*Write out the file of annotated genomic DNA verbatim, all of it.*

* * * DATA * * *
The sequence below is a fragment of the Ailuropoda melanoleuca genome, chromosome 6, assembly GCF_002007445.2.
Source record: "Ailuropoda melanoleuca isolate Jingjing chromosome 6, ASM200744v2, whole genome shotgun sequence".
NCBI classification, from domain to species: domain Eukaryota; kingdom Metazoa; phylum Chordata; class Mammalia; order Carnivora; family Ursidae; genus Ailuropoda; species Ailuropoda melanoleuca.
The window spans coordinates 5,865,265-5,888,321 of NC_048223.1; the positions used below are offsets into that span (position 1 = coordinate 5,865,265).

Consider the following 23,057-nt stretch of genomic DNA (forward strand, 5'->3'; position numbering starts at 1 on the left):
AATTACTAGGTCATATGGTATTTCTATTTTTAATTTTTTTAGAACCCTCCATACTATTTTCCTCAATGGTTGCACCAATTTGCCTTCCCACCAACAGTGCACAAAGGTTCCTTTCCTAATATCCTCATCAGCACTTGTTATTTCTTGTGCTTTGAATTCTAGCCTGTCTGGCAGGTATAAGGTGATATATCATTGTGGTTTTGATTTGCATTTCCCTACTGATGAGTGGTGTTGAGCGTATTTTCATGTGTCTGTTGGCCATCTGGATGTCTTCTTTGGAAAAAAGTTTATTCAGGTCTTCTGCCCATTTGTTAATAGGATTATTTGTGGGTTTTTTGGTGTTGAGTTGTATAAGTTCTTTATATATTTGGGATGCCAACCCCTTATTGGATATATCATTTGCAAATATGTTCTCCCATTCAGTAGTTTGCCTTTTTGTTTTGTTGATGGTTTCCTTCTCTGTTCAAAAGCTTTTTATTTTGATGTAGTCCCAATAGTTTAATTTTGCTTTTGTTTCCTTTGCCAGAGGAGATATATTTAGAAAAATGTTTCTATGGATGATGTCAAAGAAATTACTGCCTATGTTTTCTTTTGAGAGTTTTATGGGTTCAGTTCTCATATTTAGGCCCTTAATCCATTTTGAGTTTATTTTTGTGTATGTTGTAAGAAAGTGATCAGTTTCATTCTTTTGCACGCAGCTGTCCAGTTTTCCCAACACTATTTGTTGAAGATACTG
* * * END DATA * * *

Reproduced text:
The sequence below is a fragment of the Ailuropoda melanoleuca genome, chromosome 6, assembly GCF_002007445.2.
Source record: "Ailuropoda melanoleuca isolate Jingjing chromosome 6, ASM200744v2, whole genome shotgun sequence".
NCBI classification, from domain to species: domain Eukaryota; kingdom Metazoa; phylum Chordata; class Mammalia; order Carnivora; family Ursidae; genus Ailuropoda; species Ailuropoda melanoleuca.
The window spans coordinates 5,865,265-5,888,321 of NC_048223.1; the positions used below are offsets into that span (position 1 = coordinate 5,865,265).

Consider the following 23,057-nt stretch of genomic DNA (forward strand, 5'->3'; position numbering starts at 1 on the left):
AATTACTAGGTCATATGGTATTTCTATTTTTAATTTTTTTAGAACCCTCCATACTATTTTCCTCAATGGTTGCACCAATTTGCCTTCCCACCAACAGTGCACAAAGGTTCCTTTCCTAATATCCTCATCAGCACTTGTTATTTCTTGTGCTTTGAATTCTAGCCTGTCTGGCAGGTATAAGGTGATATATCATTGTGGTTTTGATTTGCATTTCCCTACTGATGAGTGGTGTTGAGCGTATTTTCATGTGTCTGTTGGCCATCTGGATGTCTTCTTTGGAAAAAAGTTTATTCAGGTCTTCTGCCCATTTGTTAATAGGATTATTTGTGGGTTTTTTGGTGTTGAGTTGTATAAGTTCTTTATATATTTGGGATGCCAACCCCTTATTGGATATATCATTTGCAAATATGTTCTCCCATTCAGTAGTTTGCCTTTTTGTTTTGTTGATGGTTTCCTTCTCTGTTCAAAAGCTTTTTATTTTGATGTAGTCCCAATAGTTTAATTTTGCTTTTGTTTCCTTTGCCAGAGGAGATATATTTAGAAAAATGTTTCTATGGATGATGTCAAAGAAATTACTGCCTATGTTTTCTTTTGAGAGTTTTATGGGTTCAGTTCTCATATTTAGGCCCTTAATCCATTTTGAGTTTATTTTTGTGTATGTTGTAAGAAAGTGATCAGTTTCATTCTTTTGCACGCAGCTGTCCAGTTTTCCCAACACTATTTGTTGAAGATACTG